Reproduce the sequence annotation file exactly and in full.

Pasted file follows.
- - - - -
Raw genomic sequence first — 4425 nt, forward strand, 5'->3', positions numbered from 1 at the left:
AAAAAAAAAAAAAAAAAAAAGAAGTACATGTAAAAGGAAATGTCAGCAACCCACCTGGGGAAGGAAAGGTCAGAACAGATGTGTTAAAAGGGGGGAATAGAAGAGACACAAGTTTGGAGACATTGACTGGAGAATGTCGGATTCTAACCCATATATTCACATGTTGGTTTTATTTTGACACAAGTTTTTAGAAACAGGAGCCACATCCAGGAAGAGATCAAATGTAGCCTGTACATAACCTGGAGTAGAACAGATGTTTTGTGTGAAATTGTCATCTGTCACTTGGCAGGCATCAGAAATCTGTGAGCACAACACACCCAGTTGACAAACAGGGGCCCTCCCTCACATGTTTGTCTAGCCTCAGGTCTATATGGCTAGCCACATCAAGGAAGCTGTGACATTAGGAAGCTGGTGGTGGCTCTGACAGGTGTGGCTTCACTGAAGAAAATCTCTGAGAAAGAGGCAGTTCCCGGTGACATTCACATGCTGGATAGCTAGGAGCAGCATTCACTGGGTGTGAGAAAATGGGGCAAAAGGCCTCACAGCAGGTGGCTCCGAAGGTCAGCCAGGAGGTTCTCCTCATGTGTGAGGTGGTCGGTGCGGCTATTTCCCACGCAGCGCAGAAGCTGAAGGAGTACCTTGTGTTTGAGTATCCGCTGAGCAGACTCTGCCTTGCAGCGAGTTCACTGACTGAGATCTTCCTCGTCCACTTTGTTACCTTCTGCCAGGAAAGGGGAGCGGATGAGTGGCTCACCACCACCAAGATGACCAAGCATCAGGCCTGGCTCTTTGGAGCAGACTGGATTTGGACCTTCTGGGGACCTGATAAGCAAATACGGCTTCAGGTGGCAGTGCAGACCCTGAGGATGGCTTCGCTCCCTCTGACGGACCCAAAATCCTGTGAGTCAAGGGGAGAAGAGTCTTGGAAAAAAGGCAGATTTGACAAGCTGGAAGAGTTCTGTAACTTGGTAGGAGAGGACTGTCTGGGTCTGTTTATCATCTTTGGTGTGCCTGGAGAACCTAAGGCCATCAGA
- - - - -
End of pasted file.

Raw genomic sequence first — 4425 nt, forward strand, 5'->3', positions numbered from 1 at the left:
AAAAAAAAAAAAAAAAAAAAGAAGTACATGTAAAAGGAAATGTCAGCAACCCACCTGGGGAAGGAAAGGTCAGAACAGATGTGTTAAAAGGGGGGAATAGAAGAGACACAAGTTTGGAGACATTGACTGGAGAATGTCGGATTCTAACCCATATATTCACATGTTGGTTTTATTTTGACACAAGTTTTTAGAAACAGGAGCCACATCCAGGAAGAGATCAAATGTAGCCTGTACATAACCTGGAGTAGAACAGATGTTTTGTGTGAAATTGTCATCTGTCACTTGGCAGGCATCAGAAATCTGTGAGCACAACACACCCAGTTGACAAACAGGGGCCCTCCCTCACATGTTTGTCTAGCCTCAGGTCTATATGGCTAGCCACATCAAGGAAGCTGTGACATTAGGAAGCTGGTGGTGGCTCTGACAGGTGTGGCTTCACTGAAGAAAATCTCTGAGAAAGAGGCAGTTCCCGGTGACATTCACATGCTGGATAGCTAGGAGCAGCATTCACTGGGTGTGAGAAAATGGGGCAAAAGGCCTCACAGCAGGTGGCTCCGAAGGTCAGCCAGGAGGTTCTCCTCATGTGTGAGGTGGTCGGTGCGGCTATTTCCCACGCAGCGCAGAAGCTGAAGGAGTACCTTGTGTTTGAGTATCCGCTGAGCAGACTCTGCCTTGCAGCGAGTTCACTGACTGAGATCTTCCTCGTCCACTTTGTTACCTTCTGCCAGGAAAGGGGAGCGGATGAGTGGCTCACCACCACCAAGATGACCAAGCATCAGGCCTGGCTCTTTGGAGCAGACTGGATTTGGACCTTCTGGGGACCTGATAAGCAAATACGGCTTCAGGTGGCAGTGCAGACCCTGAGGATGGCTTCGCTCCCTCTGACGGACCCAAAATCCTGTGAGTCAAGGGGAGAAGAGTCTTGGAAAAAAGGCAGATTTGACAAGCTGGAAGAGTTCTGTAACTTGGTAGGAGAGGACTGTCTGGGTCTGTTTATCATCTTTGGTGTGCCTGGAGAACCTAAGGCCATCAGA